Music and Dance in Real Time: The Joffrey Ballet's Scott Speck

October 17, 2012
Huffington Post
Johnny Nevin


Scott Speck has conducted a lot of great orchestras in a lot of the world's great concert halls, often to extraordinary reviews. The San Francisco Chronicle called his conducting "magical in its balance of purely musical and extramusical values", and in Moscow, Pravda said that "his sure, free and expressive style of conducting" impressed the Russian orchestra and audience alike. This week and next Scott Speck will be conducting the Chicago Philharmonic at the Auditorium Theatre for the Joffrey Ballet's "Human Landscapes" Series, which runs from October 17 through the 28th. He's the Joffrey's Music Director, and as he talks about the Joffrey's commitment to present live music at all of their home performances, he's both informative and convincing. "There's no substitute for the sound that live musicians create," he says, "It's incredibly beautiful."

As he describes the complex process of preparing for such a performance, it becomes more and more clear that the luxurious and powerful sound of a symphony orchestra is only the beginning of the story. At least as important are the myriad ways that music and choreography can expand their magic when they are performed in the same place at the same time. When Speck conducts the Chicago Philharmonic at a Joffrey Performance, an entirely new range of interaction becomes possible, not only between the music and the dancers, but in many ways, between the dancers and the audience.

It's a formidable undertaking, though, and the Joffrey's commitment to its accomplishment is as significant as it is bold. Speck sees it as consistent not only with the Joffrey's unique history, but also with the leadership that Joffrey Artistic Director Ashley Wheater has brought to the Company. "The Joffrey Ballet is a legendary company with a uniquely American history, but it is Artistic Director Ashley Wheater who has brought it to the very highest level," Speck says. "He does this through a strategic mix of challenging programming, astute technical instruction, and a bold vision for the company." An important part of that vision is an understanding of what the richly inspiring reality of a full orchestra brings to the Joffrey's performances, and to their audience.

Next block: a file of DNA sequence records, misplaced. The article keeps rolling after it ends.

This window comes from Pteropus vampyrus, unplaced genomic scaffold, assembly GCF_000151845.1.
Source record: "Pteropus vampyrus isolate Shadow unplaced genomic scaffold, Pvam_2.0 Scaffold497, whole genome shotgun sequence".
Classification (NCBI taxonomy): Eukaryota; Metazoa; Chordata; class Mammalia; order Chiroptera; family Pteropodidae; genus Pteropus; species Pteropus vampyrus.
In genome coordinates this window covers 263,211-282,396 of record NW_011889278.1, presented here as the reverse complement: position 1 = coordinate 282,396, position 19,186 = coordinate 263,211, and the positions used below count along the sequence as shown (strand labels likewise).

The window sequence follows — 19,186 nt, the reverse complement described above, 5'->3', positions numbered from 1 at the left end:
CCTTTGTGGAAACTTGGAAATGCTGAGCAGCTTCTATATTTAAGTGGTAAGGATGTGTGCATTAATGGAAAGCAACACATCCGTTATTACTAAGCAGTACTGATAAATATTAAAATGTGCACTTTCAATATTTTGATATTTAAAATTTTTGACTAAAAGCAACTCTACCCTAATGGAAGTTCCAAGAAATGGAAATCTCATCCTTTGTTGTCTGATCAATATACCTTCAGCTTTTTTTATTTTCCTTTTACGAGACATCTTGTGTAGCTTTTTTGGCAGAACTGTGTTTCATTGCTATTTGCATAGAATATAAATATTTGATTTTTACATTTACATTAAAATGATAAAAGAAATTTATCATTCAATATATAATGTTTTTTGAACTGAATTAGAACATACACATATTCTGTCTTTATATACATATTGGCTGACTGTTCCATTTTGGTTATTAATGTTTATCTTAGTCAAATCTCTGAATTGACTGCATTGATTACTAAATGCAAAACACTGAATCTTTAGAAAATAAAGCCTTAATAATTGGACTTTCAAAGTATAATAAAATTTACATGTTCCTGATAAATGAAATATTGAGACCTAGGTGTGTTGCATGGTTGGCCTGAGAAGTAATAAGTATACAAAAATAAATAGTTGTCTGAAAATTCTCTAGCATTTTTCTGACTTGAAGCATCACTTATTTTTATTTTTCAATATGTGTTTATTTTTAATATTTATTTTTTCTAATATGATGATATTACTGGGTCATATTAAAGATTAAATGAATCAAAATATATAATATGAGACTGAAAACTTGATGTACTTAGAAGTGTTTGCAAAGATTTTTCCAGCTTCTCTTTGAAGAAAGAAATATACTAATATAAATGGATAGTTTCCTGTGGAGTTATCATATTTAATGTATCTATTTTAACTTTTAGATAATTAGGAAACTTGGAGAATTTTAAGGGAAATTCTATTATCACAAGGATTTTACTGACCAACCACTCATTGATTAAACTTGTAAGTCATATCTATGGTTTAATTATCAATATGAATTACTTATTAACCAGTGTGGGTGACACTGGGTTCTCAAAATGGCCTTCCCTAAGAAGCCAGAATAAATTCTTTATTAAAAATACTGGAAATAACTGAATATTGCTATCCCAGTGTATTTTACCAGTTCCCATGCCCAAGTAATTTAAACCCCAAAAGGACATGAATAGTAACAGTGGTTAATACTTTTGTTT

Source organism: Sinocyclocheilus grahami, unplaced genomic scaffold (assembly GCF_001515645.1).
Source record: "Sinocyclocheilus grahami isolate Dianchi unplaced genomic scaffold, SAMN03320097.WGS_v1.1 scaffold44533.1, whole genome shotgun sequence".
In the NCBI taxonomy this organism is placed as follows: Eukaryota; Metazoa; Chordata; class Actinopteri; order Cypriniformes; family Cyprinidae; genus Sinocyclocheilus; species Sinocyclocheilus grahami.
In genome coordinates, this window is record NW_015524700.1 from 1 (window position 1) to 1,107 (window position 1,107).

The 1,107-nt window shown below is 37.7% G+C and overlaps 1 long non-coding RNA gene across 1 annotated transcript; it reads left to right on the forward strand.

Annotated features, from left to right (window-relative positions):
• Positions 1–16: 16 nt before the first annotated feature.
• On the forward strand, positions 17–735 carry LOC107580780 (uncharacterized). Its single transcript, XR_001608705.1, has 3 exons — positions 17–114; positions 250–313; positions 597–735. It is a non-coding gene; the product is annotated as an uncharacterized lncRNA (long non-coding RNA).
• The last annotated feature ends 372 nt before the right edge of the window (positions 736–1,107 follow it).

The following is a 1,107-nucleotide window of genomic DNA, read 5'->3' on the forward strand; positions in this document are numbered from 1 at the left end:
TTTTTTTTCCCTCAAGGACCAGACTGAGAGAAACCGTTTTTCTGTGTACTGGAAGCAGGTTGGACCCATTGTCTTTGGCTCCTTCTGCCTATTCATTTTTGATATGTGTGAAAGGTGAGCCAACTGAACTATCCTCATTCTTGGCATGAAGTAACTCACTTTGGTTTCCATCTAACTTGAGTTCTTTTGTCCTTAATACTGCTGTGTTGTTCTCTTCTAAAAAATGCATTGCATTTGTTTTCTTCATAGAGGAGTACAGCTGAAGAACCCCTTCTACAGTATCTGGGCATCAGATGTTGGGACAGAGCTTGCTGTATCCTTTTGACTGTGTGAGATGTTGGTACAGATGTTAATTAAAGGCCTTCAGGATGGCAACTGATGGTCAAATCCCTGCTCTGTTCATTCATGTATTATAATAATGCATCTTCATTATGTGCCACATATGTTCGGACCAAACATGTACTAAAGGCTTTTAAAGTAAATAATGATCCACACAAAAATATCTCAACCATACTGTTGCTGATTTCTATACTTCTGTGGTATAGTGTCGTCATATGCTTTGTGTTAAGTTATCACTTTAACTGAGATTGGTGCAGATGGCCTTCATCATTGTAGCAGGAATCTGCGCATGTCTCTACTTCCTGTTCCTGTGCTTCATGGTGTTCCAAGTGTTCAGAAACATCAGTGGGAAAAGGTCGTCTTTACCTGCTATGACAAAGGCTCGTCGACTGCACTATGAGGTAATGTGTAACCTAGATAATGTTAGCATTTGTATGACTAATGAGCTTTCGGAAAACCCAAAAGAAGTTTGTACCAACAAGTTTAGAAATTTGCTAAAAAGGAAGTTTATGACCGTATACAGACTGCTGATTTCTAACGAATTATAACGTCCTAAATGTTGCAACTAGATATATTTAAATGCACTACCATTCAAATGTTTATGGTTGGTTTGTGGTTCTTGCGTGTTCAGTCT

At least as challenging as the strategic decision is the actual real-time process of making that decision work. A stage full of immensely talented artists move together through an intricately designed choreographic architecture, the structure of which is rhythmic and musical. That structure has to be constructed in real time by another group of immensely talented artists, playing together not only in precise harmony and with perfect rhythmic accuracy, but together bringing all of the emotion of the musical score to the dancers and to the audience. As intricate as their cooperation needs to be, the dancers cannot watch the musicians, and the musicians can't even see the dancers.

"I'm the only one who can see them all," Speck explains, while describing this remarkable process. It begins as soon as the dancers are familiar enough with the choreography to rehearse sections of several minutes. At that stage, they begin rehearsing to extended passages of the music, which in many cases will be a solo piano version of the full score. Even then, Speck begins to sculpt the fine points of the ultimate performance. "Sometimes I'll conduct the piano in rehearsal," he explains, "to make sure that I'm providing the most helpful tempo for the dancers." It's a series of intricate and detailed judgments that he's assembling and rehearsing, because in performance in front of a packed Joffrey house, he will be the focal point of an immense gathering of dancers and musicians, communicating in real time with each of them as they perform.

Bringing all of that to the individual moments of a Joffrey Performance is an astonishing study in the mastery of details. "I see my job as a conductor in ballet as a master communicator between the stage and the orchestra pit," he says. Exactly how he does that varies across a broad spectrum of circumstances and possibilities; what doesn't vary is Speck's attention to the details of the work being performed, and to the individual artists who rely on his direction. "I try to make the musical importance both audible and visible to the dancers," he says. Similarly, as part of preparing for a concert, he provides each of the musicians with videos of the work so that they know what their performance will mean to the dancers and to the audience. "I want them to imagine the lift that is happening to a particular musical passage, and simultaneously, I want the dancers to be able to appreciate the excitement and power of the music.

When he and his colleagues bring it all together, the effect can be immensely enriching to a performance. For example, the same role may be performed by a different cast on different evenings, and Speck will adjust tempo and timing to whatever is best for each individual performer. If a dancer is able to hold a difficult, breathtaking position especially gracefully, he can hold back an entire orchestra for an extra few moments to let her do so. If a couple is especially energetic in their pas de deux, he can match the energy of the music to their performance.

"In so, so many ways," Speck says, "live music is infinitely better than recorded music." He knows that because he's right in the middle of an amazing coalescence of artistry. The Joffrey dancers, costumed and lit and shockingly talented, are like a rock concert for the eyes; the Chicago Philharmonic, unlit and unseen as they perform some of the most beautiful music ever written, are like choreography for the soul. When it all comes together in real time, it's a lavish, nonstop series of breathtaking, multidimensional moments in dance.

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